That was when he saw Sam's father, getting loud and angry. Dr. Shards claimed he'd been chasing the man after he'd heard a commotion, had fought with him. Now Jake could see he was being handcuffed and pushed into the back of a car. His protests reached his son who broke from his trance and looked back toward the cars. The boy wriggled free from Jake's grasp and started to run after his father. Before Jake could catch up to him, another officer stepped in to pick him up while he screamed and struggled. Christ, what a mess…
"Were you the one watching him?" Jake barked.
"S-sorry. His aunt is coming…I turned my back for just—"
"Get him out of here and keep him away from the house!" Jake ordered, pointing toward the cars along the road. He wanted the boy as far from the scene as he could get.
He paused at the door, taking a second to clear the memories that shimmied through him of the night Ben and he lost everything but each other. Here he was almost twenty years later and still haunted and unable to escape. He pressed his fingers into the bridge of his nose, took another deep breath, and ignoring Sam's cries, pushed open the door.
Ben couldn't mess this up. He knew what lengths his brother had gone to, to be able to get him here. It was why he was trying as hard as he was to still the tremor in his hands, wrapping them tighter around the camera until they were bloodless white. He felt Jake's eyes on him, Del's too, and he didn't want to foul up the pride he could see in both of their faces. He was being tediously careful with where he put his steps and with the content of his shots. If there was anything useful to help them solve this poor woman's case then he was going to find it and have the photo evidence to back it up.
Jake had left him alone to go get the boy who'd been looking in on his dead mother. Ben's stomach had twisted at the look of devastation, and in combination with the metallic blood and some other peculiar putrid scent, he almost lost his stomach's contents. He'd paused, placing a hand to his mouth to keep the bile down, shooting a weak smile to Del who looked worried. He set back to taking pictures to let him know he was okay, and he didn't have to worry about him, even though the absence of Jake's presence was blaring like a siren through his head. Del had nodded and had taken his leave, giving Ben some unwanted one on one time with the body.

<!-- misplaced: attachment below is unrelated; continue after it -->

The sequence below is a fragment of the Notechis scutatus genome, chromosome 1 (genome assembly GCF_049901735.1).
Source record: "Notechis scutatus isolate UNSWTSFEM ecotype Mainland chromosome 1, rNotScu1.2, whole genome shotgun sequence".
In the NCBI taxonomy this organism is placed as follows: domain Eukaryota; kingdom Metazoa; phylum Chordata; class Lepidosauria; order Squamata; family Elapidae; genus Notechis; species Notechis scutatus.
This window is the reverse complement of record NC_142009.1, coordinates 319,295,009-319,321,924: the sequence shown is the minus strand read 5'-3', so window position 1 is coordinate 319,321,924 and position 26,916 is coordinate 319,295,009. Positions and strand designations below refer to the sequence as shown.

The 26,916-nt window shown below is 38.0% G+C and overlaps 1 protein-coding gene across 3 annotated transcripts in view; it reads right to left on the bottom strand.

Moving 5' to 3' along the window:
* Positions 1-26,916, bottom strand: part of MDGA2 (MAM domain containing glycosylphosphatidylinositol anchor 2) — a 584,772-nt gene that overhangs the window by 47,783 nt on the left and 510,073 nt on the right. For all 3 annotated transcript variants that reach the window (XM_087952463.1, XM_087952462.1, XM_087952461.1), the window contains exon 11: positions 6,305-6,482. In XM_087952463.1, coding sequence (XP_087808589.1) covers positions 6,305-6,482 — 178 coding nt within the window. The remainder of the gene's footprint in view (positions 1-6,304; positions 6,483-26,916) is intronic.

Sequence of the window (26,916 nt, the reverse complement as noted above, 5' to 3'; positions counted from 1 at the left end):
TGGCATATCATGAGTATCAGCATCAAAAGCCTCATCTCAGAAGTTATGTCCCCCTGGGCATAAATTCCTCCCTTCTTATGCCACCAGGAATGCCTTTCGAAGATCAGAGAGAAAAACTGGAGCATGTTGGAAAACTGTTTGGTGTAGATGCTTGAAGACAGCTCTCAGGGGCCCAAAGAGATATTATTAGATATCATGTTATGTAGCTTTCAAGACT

He could do this. He didn't need his brother or Del to be able to prove himself. The pictures would speak for themselves.
That didn't stop the wave of relief that washed over him when Jake returned, looking worn. He was about to ask if he was okay when that same scent struck out at his nose again, causing him to gag and put a hand to the back of his mouth.
"Do you smell that?" he asked, on the verge of retching.
Jake narrowed his eyes. "You mean besides a couple hours of death and the blood?"
"Something smells like…like rotten eggs."
That received a weird look from Jake and he shrugged, crouching down near Mary's face. He'd been saving this picture for last, trying not to look her in the eyes. He wasn't ready for them, for the absence of light, the last moments of fear etched into the blown pupils. He swallowed against his constricting throat and shot the photo.
Something caught his eye at the crook of her unnaturally bent neck. Beneath her was a small pile of yellow powder. He touched it before thinking and drew it back to his nose, recoiling. That was where the smell was coming from.
"Jake," Ben said, turning toward his brother. "Come look at this."
He turned back to the woman, just in time to see her dead eyes were on him, pupil's fixed.
The words gurgled up from a throat steeped in fluid and then all he could see were yellow-eyes and blood, Mary's screaming shredding through his very soul…
Sam startled awake violently, flailing his arms out to stop himself from spilling over the side of his bed in a bundled mess of sheets and disorientation. He steadied himself, and instinctively sought out Dean, eyes meeting his brother's as he too was up like someone had run an electrical current through his body. Sam watched Dean take off the fedora, Jake's fedora, and stare at it like it would come to life at any moment, expression haunted before he turned wide eyes back to Sam.
In unison and completely at the shock of the other, they both blurted out. "Dude, I just had the most freaky-ass dream."
Blinking, seeming to soak in what Sam was saying, Dean shuddered and threw the fedora at the end of the bed.